Brian Snitker has been named the Braves' new manager , and my first thought isn't, "Genius!" or "Morons!" Because, really, nobody ever knows how a new coach/manager is going to turn out in sports, and what may seem like an inspired decision today may cause many folks several months from now to think, "What were we thinking?"
That said, I can't recall another hiring in sports that should resonate with so many people on a personal level.
This goes way beyond the fact Snitker pulled together a horrible team in a horrible situation, primarily created by the Braves' front office, and went 59-65 the rest of the season, including 20-10 in the last six weeks. The reason this story has such a level of "cool" is it's about the guy who works on the factory floor for 40 years and one day is told he's being given an upstairs office with a view and a comfy chair.
Snitker is the ultimate pro sports rarity: He has played, coached, managed, instructed and probably laundered and cooked for one organization since 1977. He signed with the Braves as an undrafted minor-league catcher two years before general manager John Coppolella was born.
He is one week short of his 61st birthday -- an age when most people are counting the days to retirement, now achieving a career dream and being knighted as manager as the new boss.
Snitker is not a fresh face. His management style is not a departure from the norm. He's not the guy who anybody would've anticipated the Braves would want to slap on ticket brochures or make the centerpiece of a marketing campaign as it strives to attract millennials to their remade team in their new stadium.
There's really nothing about Snitker that says: outside the box. He's more like the old box that has been sitting in the corner for 40 years.
So he's an unusual choice. But that doesn't make him the wrong choice.
He is loved and admired by players and seemingly was the choice of most fans. I posted a blog with a reader poll last week and after 3,000 votes, Snitker was the runaway choice with 71.4 percent of the vote. The next closest were Bud Black (thought to be the favorite) at 10.4 percent and Terry Pendleton (my first choice) at 8.3.
I'll have more on Snitker's imminent hiring later today. Until then, here are a few more thoughts.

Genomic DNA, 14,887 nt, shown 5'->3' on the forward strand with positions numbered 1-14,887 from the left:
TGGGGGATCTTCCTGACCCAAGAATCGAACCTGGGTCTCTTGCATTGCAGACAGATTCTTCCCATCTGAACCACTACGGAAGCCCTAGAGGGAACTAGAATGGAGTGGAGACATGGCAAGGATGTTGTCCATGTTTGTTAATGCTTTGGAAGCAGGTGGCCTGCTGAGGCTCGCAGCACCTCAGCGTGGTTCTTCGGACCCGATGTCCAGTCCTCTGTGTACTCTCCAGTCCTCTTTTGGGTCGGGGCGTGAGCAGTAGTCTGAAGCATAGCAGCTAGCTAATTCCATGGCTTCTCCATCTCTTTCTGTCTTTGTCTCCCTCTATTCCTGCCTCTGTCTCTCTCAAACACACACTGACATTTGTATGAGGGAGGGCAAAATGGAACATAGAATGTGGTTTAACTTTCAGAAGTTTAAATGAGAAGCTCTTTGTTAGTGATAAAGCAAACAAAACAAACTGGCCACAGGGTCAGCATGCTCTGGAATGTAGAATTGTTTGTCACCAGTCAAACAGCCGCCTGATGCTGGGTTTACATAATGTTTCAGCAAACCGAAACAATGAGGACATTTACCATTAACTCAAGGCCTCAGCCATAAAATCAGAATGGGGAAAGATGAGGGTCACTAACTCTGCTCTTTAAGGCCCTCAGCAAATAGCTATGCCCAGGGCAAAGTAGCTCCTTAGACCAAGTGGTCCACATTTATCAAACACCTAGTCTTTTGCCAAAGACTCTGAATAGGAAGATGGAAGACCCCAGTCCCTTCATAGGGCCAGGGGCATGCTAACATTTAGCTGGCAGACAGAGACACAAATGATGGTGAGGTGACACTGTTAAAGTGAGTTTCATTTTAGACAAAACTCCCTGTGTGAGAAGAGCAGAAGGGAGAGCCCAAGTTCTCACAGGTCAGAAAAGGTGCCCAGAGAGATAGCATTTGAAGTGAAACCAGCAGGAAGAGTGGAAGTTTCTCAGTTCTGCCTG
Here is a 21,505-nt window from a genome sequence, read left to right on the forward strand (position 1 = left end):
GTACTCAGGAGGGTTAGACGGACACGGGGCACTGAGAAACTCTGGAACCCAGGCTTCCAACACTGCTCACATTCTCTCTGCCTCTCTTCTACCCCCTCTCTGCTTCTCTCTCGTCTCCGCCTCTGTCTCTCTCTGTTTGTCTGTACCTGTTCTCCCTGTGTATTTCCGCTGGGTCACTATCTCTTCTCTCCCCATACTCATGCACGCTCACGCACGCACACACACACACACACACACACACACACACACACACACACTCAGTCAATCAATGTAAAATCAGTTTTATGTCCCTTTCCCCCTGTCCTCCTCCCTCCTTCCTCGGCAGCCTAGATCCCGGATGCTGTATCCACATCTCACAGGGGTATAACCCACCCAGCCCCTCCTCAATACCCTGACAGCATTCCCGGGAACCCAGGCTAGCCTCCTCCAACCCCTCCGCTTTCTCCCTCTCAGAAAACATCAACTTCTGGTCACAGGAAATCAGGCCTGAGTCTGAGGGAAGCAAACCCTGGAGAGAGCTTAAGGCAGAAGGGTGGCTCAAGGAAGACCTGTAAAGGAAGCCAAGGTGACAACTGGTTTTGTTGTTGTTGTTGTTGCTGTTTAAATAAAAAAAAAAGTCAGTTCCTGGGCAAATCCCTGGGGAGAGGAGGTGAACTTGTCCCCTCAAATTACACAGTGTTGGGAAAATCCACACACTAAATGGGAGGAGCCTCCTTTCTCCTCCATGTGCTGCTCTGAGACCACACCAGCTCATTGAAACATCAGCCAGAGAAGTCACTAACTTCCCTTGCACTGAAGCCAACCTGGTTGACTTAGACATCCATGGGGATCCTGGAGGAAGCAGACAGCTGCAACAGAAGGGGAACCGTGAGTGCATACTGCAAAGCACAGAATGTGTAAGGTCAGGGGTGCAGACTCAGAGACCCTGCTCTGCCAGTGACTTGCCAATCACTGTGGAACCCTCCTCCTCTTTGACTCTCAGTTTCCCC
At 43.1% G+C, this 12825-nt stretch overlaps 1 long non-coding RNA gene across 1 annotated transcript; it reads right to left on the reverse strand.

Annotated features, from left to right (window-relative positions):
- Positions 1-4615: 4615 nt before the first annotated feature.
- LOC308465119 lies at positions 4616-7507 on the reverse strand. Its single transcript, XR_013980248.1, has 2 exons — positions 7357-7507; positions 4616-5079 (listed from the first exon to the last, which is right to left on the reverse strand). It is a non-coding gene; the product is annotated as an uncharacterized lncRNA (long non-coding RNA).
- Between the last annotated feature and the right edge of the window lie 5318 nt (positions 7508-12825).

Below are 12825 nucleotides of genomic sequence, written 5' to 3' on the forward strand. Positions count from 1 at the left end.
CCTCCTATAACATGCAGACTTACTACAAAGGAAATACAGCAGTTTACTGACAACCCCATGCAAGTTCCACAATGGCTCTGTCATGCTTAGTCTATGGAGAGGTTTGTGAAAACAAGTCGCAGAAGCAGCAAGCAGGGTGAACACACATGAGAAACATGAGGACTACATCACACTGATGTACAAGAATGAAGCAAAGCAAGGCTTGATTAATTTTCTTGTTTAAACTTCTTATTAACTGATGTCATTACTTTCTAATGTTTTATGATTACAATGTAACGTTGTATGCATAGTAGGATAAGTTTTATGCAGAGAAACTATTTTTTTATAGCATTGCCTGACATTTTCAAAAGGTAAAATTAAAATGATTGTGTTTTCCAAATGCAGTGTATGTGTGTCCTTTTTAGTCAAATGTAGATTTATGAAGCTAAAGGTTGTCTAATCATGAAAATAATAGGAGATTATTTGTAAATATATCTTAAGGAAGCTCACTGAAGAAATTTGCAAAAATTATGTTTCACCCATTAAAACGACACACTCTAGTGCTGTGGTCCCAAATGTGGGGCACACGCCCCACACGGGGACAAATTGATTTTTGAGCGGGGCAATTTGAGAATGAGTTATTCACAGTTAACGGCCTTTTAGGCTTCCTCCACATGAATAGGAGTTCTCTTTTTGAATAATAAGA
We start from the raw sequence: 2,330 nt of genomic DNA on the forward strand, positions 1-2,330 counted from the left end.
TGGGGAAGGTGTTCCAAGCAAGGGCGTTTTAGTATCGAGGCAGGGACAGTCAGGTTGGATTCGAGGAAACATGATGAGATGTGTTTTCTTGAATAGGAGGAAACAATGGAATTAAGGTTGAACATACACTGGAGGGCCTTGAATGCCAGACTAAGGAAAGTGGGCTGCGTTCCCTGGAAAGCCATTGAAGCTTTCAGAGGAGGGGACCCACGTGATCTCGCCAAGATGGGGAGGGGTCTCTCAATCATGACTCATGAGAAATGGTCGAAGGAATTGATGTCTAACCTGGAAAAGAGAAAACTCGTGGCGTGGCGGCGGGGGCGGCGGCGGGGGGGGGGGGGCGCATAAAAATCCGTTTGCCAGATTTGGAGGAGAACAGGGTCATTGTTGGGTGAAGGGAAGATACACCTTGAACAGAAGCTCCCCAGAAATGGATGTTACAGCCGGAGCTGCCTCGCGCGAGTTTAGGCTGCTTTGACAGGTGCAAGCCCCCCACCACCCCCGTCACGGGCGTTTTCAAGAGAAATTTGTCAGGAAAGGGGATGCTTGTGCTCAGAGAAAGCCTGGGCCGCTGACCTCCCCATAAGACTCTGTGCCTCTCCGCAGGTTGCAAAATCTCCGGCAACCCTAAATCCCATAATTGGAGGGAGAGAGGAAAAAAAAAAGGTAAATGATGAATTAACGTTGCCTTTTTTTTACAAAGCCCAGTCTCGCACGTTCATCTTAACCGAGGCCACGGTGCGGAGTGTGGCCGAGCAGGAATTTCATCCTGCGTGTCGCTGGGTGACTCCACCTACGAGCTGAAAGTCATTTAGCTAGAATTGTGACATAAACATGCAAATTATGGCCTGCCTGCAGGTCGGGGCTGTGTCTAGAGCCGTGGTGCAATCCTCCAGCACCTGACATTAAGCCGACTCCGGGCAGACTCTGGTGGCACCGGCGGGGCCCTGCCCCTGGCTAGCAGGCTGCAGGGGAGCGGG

» Why he could be the right choice: He settled an unsettled clubhouse, so there shouldn't be any kind of feeling out process when the team reports to spring training. Players know what to expect from Snitker and they must like when the see because they played hard for him.
» Why this could be a risk: Not to diminish what the Braves accomplished down the stretch but they won meaningless games. There's an entirely different level of pressure and expectation when a team can play with that, "Nobody cares, nobody's watching, let's have fun," kind of attitude. The level of scrutiny will be higher next season and the uncertainty is how all parties respond.
» Staffing will be interesting: The bizarre decision by the front office to fire pitching coach Roger McDowell increases Snitker's level of oversight in that area. In addition to a new pitching coach, the Braves and Snitker need to round out his staff. The question is whether he retains Pendleton and/or Eddie Perez, both of whom were candidates for the same job.
UPDATED: The Braves have retained Pendleton, Perez, hitting coach Kevin Seitzer, assistant hitting coach Jose Castro and bullpen coach Marty Reed. Chuck Hernandez will be the new pitching coach and Ron Washington has been named the third base coach. Former third base coach Bo Porter will become a special assistant to the general manager. Hernandez was a former major league pitching coach (California, Tampa Bay, Detroit, Miami) who was hired by the Braves' last winter as minor-league pitching coordinator. Washington was a candidate for the Braves' managerial job who comes with some personal baggage but managed the Texas Rangers to two World Series appearances.
» This was one of the strangest firing/hiring evolutions I've ever witnessed. Management handed manager Fredi Gonzalez a losing hand, made worse by Freddie Freeman's early season struggles, Ender Inciarte's injury, Hector Olivera's arrest (and distraction) and bombastic play by the likes of Erick Aybar and others. (Remember, Gonzalez also didn't have the benefit of a lineup with Matt Kemp and Dansby Swanson). So they promoted Snitker, who only two years ago was demoted from third base coach with the Braves to Triple A manager at Gwinnett. Snitker was expected to be only a temp until the front office hired a permanent replacement.
As it turned out, there weren't a ton of candidates and Snitker did better than anybody expected. It's a strange story with a cool ending.
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